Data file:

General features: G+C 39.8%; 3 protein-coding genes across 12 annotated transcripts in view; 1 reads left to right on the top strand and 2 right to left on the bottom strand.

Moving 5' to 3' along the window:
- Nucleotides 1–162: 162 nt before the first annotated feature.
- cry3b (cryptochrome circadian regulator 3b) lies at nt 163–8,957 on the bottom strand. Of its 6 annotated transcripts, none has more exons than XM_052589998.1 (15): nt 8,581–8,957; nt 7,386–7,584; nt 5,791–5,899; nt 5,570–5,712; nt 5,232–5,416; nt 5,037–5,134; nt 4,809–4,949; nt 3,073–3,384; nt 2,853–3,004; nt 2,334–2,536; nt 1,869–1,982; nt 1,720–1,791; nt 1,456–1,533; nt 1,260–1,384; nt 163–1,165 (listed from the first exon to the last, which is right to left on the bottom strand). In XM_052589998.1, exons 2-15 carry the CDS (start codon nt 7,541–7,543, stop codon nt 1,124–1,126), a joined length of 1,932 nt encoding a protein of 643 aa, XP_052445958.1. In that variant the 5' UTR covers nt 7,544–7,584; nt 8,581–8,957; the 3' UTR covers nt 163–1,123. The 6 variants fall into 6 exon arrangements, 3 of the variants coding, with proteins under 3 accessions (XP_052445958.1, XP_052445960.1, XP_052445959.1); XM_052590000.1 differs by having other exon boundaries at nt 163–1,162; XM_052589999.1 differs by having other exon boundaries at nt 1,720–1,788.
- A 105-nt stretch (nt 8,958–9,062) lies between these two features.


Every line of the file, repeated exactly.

General features: G+C 39.8%; 3 protein-coding genes across 12 annotated transcripts in view; 1 reads left to right on the top strand and 2 right to left on the bottom strand.

Moving 5' to 3' along the window:
- Nucleotides 1–162: 162 nt before the first annotated feature.
- cry3b (cryptochrome circadian regulator 3b) lies at nt 163–8,957 on the bottom strand. Of its 6 annotated transcripts, none has more exons than XM_052589998.1 (15): nt 8,581–8,957; nt 7,386–7,584; nt 5,791–5,899; nt 5,570–5,712; nt 5,232–5,416; nt 5,037–5,134; nt 4,809–4,949; nt 3,073–3,384; nt 2,853–3,004; nt 2,334–2,536; nt 1,869–1,982; nt 1,720–1,791; nt 1,456–1,533; nt 1,260–1,384; nt 163–1,165 (listed from the first exon to the last, which is right to left on the bottom strand). In XM_052589998.1, exons 2-15 carry the CDS (start codon nt 7,541–7,543, stop codon nt 1,124–1,126), a joined length of 1,932 nt encoding a protein of 643 aa, XP_052445958.1. In that variant the 5' UTR covers nt 7,544–7,584; nt 8,581–8,957; the 3' UTR covers nt 163–1,123. The 6 variants fall into 6 exon arrangements, 3 of the variants coding, with proteins under 3 accessions (XP_052445958.1, XP_052445960.1, XP_052445959.1); XM_052590000.1 differs by having other exon boundaries at nt 163–1,162; XM_052589999.1 differs by having other exon boundaries at nt 1,720–1,788.
- A 105-nt stretch (nt 8,958–9,062) lies between these two features.